Boss of the road gang was going strong for 25 years

To notch up 25 years continuously operating the same truck on the same job is quite an achievement, and it is one that Mick Hayden, who worked in partnership with his trusty 1978 White Road Boss, can look back on with a great deal of pride.

Both truck and driver only retired in 2022, having had their quarter-century association with the NSW RMS (and its previous incarnations) working on the road sealing crew based out of Bega on the NSW South Coast. 

In March this year, he loaded the Road Boss on a trailer and headed over the Great Diving Range to attend the White Truck Muster in Kyabram, with the truck taking its place among a myriad of other White models on show.

The White had already had a varied working life with a number of owners before Hayden purchased it as a replacement for his Diamond Reo, and in the years following it proved to be a sound investment. 

“Originally it has was based in Sydney pulling a float and then the Mathie family bought it to haul logs. I bought it off a young fella with the tipper body on it and worked it right up until Mach last year when I got crook and had to park up,” he said.

The White is equipped with all the running gear that is consistent with the era in which the truck was built, as Hayden explained.

“It has a Cummins 400 Big Cam Series 1 with a 15-speed Roadranger, and it now has a Hendrickson 4 spring back end where it used to have a Chalmers rubber block setup.   

“I have rebuilt the motor, clutch and the gearbox but have never had the diffs out of it. She has been around the clock more than once, but she will sit on 1700 revs at 100 km/h, it just rides and pulls so well and there’s not a rattle in it.”

From his home at Bunyan, which is just north of Cooma in the Snowy-Monaro region of New South Wales, Hayden worked the Road Boss across a large part of the state on a range of road sealing projects. 

“It was fitted with a Cockeral aggregate spreader, and I also towed a plant trailer with it, she certainly has carted a lot of blue metal from the stockpiles to the job sites.

“From the depot in Bega we covered the area down to the Victorian border, up as far as Wollongong on the coast right over to Khancoban in the mountains, we used to get all around the place though, even out as far as Broken Hill. We did a lot of miles, but it was light work really, the hardest work it did was pulling the plant trailer.” 

Originally painted white in colour, the Road Boss received a respray when owned by the Mathie operation, with the addition of some orange highlights around the bonnet and doors. 

In recognition of its rugged and solid construction, ‘Classic not Plastic’ has been scrolled along the side of the bonnet.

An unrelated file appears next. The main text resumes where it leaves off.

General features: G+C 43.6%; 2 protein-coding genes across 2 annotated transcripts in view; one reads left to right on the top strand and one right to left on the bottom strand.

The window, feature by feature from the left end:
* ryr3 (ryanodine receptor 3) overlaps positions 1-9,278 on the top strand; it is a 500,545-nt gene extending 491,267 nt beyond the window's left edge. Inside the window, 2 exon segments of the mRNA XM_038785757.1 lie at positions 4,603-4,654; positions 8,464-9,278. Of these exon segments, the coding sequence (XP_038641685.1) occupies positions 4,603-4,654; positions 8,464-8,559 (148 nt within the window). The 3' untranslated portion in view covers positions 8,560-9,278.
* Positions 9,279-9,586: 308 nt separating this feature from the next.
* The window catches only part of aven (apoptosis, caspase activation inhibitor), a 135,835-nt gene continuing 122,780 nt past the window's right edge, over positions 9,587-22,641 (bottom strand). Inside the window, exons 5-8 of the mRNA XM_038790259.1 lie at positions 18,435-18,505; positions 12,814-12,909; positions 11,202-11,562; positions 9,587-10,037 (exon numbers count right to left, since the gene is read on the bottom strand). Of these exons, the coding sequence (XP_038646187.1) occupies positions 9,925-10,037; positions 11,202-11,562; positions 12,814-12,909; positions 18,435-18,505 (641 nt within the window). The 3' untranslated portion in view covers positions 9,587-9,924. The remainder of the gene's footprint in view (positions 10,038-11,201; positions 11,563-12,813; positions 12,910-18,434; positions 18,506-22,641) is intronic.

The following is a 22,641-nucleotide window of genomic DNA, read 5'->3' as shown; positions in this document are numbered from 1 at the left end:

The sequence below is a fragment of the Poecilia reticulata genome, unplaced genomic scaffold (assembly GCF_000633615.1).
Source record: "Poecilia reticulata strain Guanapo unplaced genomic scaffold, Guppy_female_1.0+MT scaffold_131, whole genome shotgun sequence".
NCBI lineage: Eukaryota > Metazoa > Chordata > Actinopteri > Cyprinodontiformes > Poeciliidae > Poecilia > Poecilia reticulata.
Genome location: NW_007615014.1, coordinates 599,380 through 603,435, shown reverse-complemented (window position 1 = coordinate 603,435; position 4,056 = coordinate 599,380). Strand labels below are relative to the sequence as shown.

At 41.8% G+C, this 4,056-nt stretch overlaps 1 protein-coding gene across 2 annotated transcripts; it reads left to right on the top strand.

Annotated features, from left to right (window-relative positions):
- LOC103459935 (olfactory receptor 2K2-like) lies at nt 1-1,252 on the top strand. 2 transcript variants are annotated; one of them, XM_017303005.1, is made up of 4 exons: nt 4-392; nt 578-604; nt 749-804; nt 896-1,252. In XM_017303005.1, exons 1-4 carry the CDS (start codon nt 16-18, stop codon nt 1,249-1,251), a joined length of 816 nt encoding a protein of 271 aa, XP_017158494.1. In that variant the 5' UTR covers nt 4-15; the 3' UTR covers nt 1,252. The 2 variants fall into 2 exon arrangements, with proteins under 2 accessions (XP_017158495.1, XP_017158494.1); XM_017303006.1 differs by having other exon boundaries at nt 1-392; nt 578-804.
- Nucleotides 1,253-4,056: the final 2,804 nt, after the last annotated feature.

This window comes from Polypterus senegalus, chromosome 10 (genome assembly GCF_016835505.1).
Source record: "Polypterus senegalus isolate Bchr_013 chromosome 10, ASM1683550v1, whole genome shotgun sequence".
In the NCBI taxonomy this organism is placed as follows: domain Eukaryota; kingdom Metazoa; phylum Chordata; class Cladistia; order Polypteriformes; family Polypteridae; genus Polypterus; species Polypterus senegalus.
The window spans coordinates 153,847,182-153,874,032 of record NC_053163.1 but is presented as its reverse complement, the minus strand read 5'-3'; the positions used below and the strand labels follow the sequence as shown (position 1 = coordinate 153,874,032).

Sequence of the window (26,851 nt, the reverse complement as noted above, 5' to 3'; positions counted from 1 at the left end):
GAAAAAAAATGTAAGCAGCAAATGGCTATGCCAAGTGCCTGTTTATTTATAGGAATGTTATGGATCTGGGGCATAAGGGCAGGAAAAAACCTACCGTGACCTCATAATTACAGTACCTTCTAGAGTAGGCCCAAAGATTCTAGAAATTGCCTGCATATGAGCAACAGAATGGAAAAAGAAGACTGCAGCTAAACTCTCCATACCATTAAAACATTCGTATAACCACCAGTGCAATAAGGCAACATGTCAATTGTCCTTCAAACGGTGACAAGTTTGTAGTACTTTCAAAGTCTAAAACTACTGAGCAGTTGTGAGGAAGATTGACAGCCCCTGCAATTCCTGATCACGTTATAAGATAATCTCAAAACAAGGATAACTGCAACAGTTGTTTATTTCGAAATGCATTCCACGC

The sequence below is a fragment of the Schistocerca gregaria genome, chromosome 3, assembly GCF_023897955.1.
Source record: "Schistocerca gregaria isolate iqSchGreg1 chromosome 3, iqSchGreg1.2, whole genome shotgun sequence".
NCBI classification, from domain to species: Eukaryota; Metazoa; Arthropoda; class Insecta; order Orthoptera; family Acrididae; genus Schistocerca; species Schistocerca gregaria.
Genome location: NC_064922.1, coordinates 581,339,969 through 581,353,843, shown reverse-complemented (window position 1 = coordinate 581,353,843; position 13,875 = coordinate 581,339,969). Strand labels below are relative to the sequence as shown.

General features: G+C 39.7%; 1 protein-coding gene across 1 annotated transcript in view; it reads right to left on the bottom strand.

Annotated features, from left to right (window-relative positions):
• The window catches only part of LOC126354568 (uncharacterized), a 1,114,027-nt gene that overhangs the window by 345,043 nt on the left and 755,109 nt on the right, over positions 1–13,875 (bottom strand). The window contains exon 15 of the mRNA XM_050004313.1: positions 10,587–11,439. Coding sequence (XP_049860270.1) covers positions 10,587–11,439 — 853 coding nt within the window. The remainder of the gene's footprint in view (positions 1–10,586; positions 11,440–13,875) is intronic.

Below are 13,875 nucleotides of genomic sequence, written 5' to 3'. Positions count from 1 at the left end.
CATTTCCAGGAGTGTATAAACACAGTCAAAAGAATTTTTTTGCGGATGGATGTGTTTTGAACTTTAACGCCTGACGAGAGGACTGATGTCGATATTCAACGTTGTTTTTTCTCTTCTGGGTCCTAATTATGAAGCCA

“An old mate of mine put that on it one morning at Berridale, we were having smoko and I saw him hanging around the front of the truck. I didn’t notice he had done that until I got home that night!” said Hayden with a smile.

Ill-health saw Hayden’s full-time duty at the helm of the Road Boss come to an end, and having started out working with as an apprentice fitter with Caterpillar he was soon getting behind the wheel of a truck.

“I first drove a KB-5 International and later a KB7, I worked for my father in the earthmoving game for years driving dozer, scrapers and so on. 

“He had an old V8 petrol Inter. We used to cart a D6 dozer around on it and think nothing of it, you probably wouldn’t be able to do that today!” 

Currently Hayden also has a 1998 Western Star Heritage which he used to ferry the Road Boss firstly up to Canberra and then down the Hume and across to Kyabram.

“That’s just a toy for me, it runs a Detroit Diesel Series 60. I bought it over here with the White on the trailer as it has a sleeper so I can camp in it. We will have a few beers and a bullshit here and head back home tomorrow,” he said.

The Road Boss is now on club registration and Hayden has a few ideas about what will happen to the White in the future, but in the meantime, he was going to put it in his shed for a spell while he once again took to the road to Western Australia with his caravan. 

But given the opportunity he wouldn’t have any issue with pointing the bonnet of the White out the gate and down the road.

“I wouldn’t have a problem driving it. I would get in now and go to Darwin if I had to. In all the time I worked it, it never let me down once.”

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